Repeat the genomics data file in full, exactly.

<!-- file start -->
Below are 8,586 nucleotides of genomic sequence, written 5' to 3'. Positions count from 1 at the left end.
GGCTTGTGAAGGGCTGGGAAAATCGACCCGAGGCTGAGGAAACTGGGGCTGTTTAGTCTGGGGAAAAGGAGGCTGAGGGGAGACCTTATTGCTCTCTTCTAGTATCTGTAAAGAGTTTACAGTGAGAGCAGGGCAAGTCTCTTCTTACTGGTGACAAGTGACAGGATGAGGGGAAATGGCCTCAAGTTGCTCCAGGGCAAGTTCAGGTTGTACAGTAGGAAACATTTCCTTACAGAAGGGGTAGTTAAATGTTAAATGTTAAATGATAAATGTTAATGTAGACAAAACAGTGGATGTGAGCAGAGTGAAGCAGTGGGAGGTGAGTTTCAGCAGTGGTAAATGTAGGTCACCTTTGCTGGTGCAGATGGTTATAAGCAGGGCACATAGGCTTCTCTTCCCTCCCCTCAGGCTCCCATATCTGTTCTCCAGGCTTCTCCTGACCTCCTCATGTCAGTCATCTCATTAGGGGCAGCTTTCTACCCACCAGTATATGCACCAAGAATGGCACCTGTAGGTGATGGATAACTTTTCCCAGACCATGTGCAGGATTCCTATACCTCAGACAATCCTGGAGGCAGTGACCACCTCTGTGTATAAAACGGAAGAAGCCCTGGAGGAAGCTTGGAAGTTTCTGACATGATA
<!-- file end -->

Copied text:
Below are 8,586 nucleotides of genomic sequence, written 5' to 3'. Positions count from 1 at the left end.
GGCTTGTGAAGGGCTGGGAAAATCGACCCGAGGCTGAGGAAACTGGGGCTGTTTAGTCTGGGGAAAAGGAGGCTGAGGGGAGACCTTATTGCTCTCTTCTAGTATCTGTAAAGAGTTTACAGTGAGAGCAGGGCAAGTCTCTTCTTACTGGTGACAAGTGACAGGATGAGGGGAAATGGCCTCAAGTTGCTCCAGGGCAAGTTCAGGTTGTACAGTAGGAAACATTTCCTTACAGAAGGGGTAGTTAAATGTTAAATGTTAAATGATAAATGTTAATGTAGACAAAACAGTGGATGTGAGCAGAGTGAAGCAGTGGGAGGTGAGTTTCAGCAGTGGTAAATGTAGGTCACCTTTGCTGGTGCAGATGGTTATAAGCAGGGCACATAGGCTTCTCTTCCCTCCCCTCAGGCTCCCATATCTGTTCTCCAGGCTTCTCCTGACCTCCTCATGTCAGTCATCTCATTAGGGGCAGCTTTCTACCCACCAGTATATGCACCAAGAATGGCACCTGTAGGTGATGGATAACTTTTCCCAGACCATGTGCAGGATTCCTATACCTCAGACAATCCTGGAGGCAGTGACCACCTCTGTGTATAAAACGGAAGAAGCCCTGGAGGAAGCTTGGAAGTTTCTGACATGATA